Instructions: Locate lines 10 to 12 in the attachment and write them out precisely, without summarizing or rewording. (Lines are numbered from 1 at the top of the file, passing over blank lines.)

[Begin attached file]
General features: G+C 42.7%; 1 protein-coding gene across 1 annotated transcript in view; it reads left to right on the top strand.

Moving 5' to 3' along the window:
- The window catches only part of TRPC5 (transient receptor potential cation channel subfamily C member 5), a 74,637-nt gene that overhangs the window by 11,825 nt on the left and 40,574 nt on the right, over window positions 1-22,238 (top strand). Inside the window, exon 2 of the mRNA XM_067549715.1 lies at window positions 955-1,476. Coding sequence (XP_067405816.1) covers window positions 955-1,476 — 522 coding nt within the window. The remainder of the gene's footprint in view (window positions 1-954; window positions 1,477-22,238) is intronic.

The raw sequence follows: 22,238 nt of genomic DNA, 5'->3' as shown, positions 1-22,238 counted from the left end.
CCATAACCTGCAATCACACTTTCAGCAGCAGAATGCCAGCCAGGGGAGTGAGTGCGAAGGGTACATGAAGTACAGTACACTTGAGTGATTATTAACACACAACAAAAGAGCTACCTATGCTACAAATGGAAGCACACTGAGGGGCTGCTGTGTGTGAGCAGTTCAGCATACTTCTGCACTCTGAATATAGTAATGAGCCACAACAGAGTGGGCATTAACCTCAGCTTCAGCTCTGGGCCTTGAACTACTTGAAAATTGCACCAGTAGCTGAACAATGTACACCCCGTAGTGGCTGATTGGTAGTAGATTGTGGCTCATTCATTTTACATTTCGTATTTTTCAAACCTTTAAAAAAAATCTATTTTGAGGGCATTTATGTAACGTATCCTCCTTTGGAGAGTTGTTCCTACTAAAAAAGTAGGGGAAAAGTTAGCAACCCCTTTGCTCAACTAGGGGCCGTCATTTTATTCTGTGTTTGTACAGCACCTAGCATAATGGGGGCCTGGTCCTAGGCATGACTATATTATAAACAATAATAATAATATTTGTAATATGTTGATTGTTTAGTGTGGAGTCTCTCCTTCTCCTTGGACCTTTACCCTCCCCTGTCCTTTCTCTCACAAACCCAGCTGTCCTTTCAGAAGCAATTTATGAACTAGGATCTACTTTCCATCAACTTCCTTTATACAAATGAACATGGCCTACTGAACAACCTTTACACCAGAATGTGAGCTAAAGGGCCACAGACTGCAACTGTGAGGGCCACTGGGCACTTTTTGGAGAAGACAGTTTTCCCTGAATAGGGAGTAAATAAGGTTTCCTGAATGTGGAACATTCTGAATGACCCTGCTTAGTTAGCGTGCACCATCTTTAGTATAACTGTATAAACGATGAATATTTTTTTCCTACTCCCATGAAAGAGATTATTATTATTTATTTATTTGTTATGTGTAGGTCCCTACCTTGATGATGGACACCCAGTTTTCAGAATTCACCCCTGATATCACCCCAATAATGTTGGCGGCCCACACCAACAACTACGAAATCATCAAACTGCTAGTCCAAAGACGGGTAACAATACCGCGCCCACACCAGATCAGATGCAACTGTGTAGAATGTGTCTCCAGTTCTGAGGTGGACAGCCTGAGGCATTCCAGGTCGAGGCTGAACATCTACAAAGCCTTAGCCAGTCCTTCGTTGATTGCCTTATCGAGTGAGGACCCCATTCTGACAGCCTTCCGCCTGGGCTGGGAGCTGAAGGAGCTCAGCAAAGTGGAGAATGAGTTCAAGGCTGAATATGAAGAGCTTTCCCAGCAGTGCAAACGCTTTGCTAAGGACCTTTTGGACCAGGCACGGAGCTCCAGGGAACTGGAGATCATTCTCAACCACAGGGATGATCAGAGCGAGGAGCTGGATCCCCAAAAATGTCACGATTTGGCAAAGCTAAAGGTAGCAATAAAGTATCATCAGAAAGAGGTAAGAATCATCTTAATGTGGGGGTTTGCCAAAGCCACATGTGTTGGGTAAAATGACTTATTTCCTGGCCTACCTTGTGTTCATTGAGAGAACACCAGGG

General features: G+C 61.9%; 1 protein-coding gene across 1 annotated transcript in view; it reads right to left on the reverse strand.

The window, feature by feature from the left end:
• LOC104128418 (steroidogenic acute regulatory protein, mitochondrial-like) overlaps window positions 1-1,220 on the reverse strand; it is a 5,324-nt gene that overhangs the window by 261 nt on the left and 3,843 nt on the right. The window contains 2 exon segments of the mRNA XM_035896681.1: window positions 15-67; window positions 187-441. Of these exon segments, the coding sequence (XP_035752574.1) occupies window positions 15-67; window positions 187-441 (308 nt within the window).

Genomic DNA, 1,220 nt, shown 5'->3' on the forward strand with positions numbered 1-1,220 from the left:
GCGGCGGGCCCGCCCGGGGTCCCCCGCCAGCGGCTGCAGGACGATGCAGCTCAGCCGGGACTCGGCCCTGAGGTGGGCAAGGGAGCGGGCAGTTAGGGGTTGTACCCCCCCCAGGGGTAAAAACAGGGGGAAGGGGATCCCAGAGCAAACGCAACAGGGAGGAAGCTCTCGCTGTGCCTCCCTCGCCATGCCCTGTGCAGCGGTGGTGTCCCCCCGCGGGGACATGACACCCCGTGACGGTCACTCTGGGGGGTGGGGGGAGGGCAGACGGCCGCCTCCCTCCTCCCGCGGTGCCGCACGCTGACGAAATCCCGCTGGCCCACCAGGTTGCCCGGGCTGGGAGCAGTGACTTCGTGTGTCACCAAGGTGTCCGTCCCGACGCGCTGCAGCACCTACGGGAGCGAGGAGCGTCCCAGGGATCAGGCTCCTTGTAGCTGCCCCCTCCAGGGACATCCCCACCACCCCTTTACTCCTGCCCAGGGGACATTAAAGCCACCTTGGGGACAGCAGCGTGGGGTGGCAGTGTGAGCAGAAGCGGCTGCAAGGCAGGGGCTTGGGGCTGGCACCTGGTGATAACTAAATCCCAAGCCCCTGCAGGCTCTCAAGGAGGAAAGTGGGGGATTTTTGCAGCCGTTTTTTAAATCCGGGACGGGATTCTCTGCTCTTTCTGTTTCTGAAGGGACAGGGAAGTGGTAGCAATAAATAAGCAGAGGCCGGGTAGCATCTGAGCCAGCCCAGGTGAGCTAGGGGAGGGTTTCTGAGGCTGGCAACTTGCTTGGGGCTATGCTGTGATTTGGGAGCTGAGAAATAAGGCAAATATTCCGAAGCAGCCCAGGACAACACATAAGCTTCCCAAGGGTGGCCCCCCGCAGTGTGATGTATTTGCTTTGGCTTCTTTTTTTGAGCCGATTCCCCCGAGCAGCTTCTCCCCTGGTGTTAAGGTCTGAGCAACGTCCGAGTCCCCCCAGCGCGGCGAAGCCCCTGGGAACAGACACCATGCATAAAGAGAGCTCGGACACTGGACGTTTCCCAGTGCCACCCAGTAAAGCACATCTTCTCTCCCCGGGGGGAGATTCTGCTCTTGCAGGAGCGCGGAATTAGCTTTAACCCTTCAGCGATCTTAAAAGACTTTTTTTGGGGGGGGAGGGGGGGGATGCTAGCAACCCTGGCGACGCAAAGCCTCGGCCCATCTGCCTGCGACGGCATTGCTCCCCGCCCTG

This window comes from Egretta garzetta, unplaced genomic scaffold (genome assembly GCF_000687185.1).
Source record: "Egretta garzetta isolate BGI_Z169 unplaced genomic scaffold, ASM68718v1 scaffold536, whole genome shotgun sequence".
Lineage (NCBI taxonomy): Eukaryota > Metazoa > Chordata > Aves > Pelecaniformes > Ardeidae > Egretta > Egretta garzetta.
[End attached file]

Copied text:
GCGGCGGGCCCGCCCGGGGTCCCCCGCCAGCGGCTGCAGGACGATGCAGCTCAGCCGGGACTCGGCCCTGAGGTGGGCAAGGGAGCGGGCAGTTAGGGGTTGTACCCCCCCCAGGGGTAAAAACAGGGGGAAGGGGATCCCAGAGCAAACGCAACAGGGAGGAAGCTCTCGCTGTGCCTCCCTCGCCATGCCCTGTGCAGCGGTGGTGTCCCCCCGCGGGGACATGACACCCCGTGACGGTCACTCTGGGGGGTGGGGGGAGGGCAGACGGCCGCCTCCCTCCTCCCGCGGTGCCGCACGCTGACGAAATCCCGCTGGCCCACCAGGTTGCCCGGGCTGGGAGCAGTGACTTCGTGTGTCACCAAGGTGTCCGTCCCGACGCGCTGCAGCACCTACGGGAGCGAGGAGCGTCCCAGGGATCAGGCTCCTTGTAGCTGCCCCCTCCAGGGACATCCCCACCACCCCTTTACTCCTGCCCAGGGGACATTAAAGCCACCTTGGGGACAGCAGCGTGGGGTGGCAGTGTGAGCAGAAGCGGCTGCAAGGCAGGGGCTTGGGGCTGGCACCTGGTGATAACTAAATCCCAAGCCCCTGCAGGCTCTCAAGGAGGAAAGTGGGGGATTTTTGCAGCCGTTTTTTAAATCCGGGACGGGATTCTCTGCTCTTTCTGTTTCTGAAGGGACAGGGAAGTGGTAGCAATAAATAAGCAGAGGCCGGGTAGCATCTGAGCCAGCCCAGGTGAGCTAGGGGAGGGTTTCTGAGGCTGGCAACTTGCTTGGGGCTATGCTGTGATTTGGGAGCTGAGAAATAAGGCAAATATTCCGAAGCAGCCCAGGACAACACATAAGCTTCCCAAGGGTGGCCCCCCGCAGTGTGATGTATTTGCTTTGGCTTCTTTTTTTGAGCCGATTCCCCCGAGCAGCTTCTCCCCTGGTGTTAAGGTCTGAGCAACGTCCGAGTCCCCCCAGCGCGGCGAAGCCCCTGGGAACAGACACCATGCATAAAGAGAGCTCGGACACTGGACGTTTCCCAGTGCCACCCAGTAAAGCACATCTTCTCTCCCCGGGGGGAGATTCTGCTCTTGCAGGAGCGCGGAATTAGCTTTAACCCTTCAGCGATCTTAAAAGACTTTTTTTGGGGGGGGAGGGGGGGGATGCTAGCAACCCTGGCGACGCAAAGCCTCGGCCCATCTGCCTGCGACGGCATTGCTCCCCGCCCTG

This window comes from Egretta garzetta, unplaced genomic scaffold (genome assembly GCF_000687185.1).
Source record: "Egretta garzetta isolate BGI_Z169 unplaced genomic scaffold, ASM68718v1 scaffold536, whole genome shotgun sequence".